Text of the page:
The Supreme Court today refused to relieve the Uttar Pradesh government in the case of posters plastered across the city of Lucknow as notice to the rioters to compensate for the properties they have damaged or face confiscation of their own properties. The Allahabad High Court had, the day before yesterday, ordered their removal. The Yogi government had challenged the high court order in the Supreme Court.
The Supreme Court has, however, referred the matter to a larger bench.
The vacation bench of Justice Umesh Uday Lalit and Justice Anirudh Bose referred the matter to a larger bench. Justice Lalit said that the Chief Justice (SA Bobde) would look into the matter.
The apex court also allowed all persons, whose names are in the hoardings, to present their case before the highest court of the country.
S-G’s arguments in Supreme Court
Earlier, Solicitor-General Tushar Mehta said in the court that 95 people had initially been identified and their pictures were put on hoardings. There is evidence against 57 of these people, but the accused have now challenged the displays of their names and photos in public places in the high court, citing their right to privacy, he said and added, “but the 1994 decision of the Supreme Court in the Puttaswamy case had dealt with other aspects of the right to privacy”.
“There is an assumption that you have waived your right of privacy by appearing in public,” Mehta said. “You are in a public domain here. If you wield your gun in a riot, you cannot claim privacy.”
The S-G referred to a verdict of the Supreme Court of the United Kingdom that had said such posters were “not only a measure to act as a deterrent” but also to recover “liabilities” from the rioters.
To this, Justice Lalit said if people of a particular organisation appeared in front of riots or destruction of public property, the government’s action against them would be a separate issue, but what is the logic behind putting a picture of ordinary citizens? The solicitor-general said the Uttar Pradesh government put up these hoardings — and communicated the same to the media — only after warning the rioters and seeking information from them.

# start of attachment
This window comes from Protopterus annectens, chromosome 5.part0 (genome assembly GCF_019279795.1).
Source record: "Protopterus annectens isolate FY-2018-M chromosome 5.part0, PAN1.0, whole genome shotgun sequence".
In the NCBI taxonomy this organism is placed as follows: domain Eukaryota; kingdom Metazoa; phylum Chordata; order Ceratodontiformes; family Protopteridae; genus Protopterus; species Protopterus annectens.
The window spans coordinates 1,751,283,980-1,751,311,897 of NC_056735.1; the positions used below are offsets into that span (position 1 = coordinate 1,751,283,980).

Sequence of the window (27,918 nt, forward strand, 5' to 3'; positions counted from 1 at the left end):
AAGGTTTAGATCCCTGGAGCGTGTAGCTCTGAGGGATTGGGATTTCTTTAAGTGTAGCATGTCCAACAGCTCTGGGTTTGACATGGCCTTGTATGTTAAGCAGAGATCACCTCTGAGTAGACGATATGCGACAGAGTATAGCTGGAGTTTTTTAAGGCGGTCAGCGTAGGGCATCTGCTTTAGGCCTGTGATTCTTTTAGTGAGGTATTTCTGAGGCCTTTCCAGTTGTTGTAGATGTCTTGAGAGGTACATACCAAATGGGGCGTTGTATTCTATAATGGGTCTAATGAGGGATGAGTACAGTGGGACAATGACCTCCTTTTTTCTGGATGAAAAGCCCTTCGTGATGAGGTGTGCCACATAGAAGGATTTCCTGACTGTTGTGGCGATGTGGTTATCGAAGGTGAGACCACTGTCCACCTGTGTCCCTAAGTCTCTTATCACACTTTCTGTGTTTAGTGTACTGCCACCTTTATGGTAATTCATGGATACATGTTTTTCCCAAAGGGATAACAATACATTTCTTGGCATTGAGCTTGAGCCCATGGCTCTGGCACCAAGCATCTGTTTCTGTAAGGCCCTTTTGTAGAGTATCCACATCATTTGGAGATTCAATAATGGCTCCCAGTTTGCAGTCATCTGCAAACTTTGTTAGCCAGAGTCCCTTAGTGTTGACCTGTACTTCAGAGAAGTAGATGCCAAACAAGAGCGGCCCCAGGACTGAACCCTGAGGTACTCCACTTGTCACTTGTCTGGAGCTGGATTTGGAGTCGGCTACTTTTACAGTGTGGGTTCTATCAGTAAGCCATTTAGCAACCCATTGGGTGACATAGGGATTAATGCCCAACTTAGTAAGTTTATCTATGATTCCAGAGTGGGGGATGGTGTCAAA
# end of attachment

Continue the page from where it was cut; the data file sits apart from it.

People may not be restrained, government still bound by law: SC
Justice Anirudh Bose said that this was the difference between the people and the government. Many times, people break the law and do something, but the government is restrained to run and work according to the law.
Justice Lalit said that at the moment there was no law supporting the action of the Uttar Pradesh government. “If there is a law, tell me,” the judge exclaimed.
Mehta said that the Supreme Court of Britain had provided that if an issue or action was directly related to the public or comes in the public record, privacy no longer mattered. Removing the hoarding is not a big deal, the S-G said, but the issue is larger. Any person can do anything in private life but all of that cannot be approved in public.
The S-G said, “After issuing notices to the accused, we made a final decision when we did not get any response. We must recover damages from these 57 people. We gave a 30-day extension for the payment.”
Singhvi defends Darapuri
Abhishek Manu Singhvi of the Indian National Congress (INC) today raised the issue of former IPS officer SR Darapuri, after citing Solicitor General Tushar Mehta’s order to justify the British Royal Supreme Court’s operation exposé in law. Singhvi said that the UP government had ignored some basic rules. “Take the case of a child rapist and a murder accused. Since when do we have in this country a policy to name and shame them? If there is such a policy, a man walking in the streets is liable to be lynched…” he said.
“I can imagine if a private person does this [puts up posters],” Singhvi said. “ But I don’t think we have anarchy yet that a state is doing this.”
Singhvi said that despite the passage of three years after the Supreme Court order on black money, the government had not yet made public the bank defaulters’ names. “This is pick-and-choose,” Singhvi remarked, adding that the UP government had issued a government order and notified it. “Where is the final order of the authority? This is a mega-blanket approach to name and shame me!”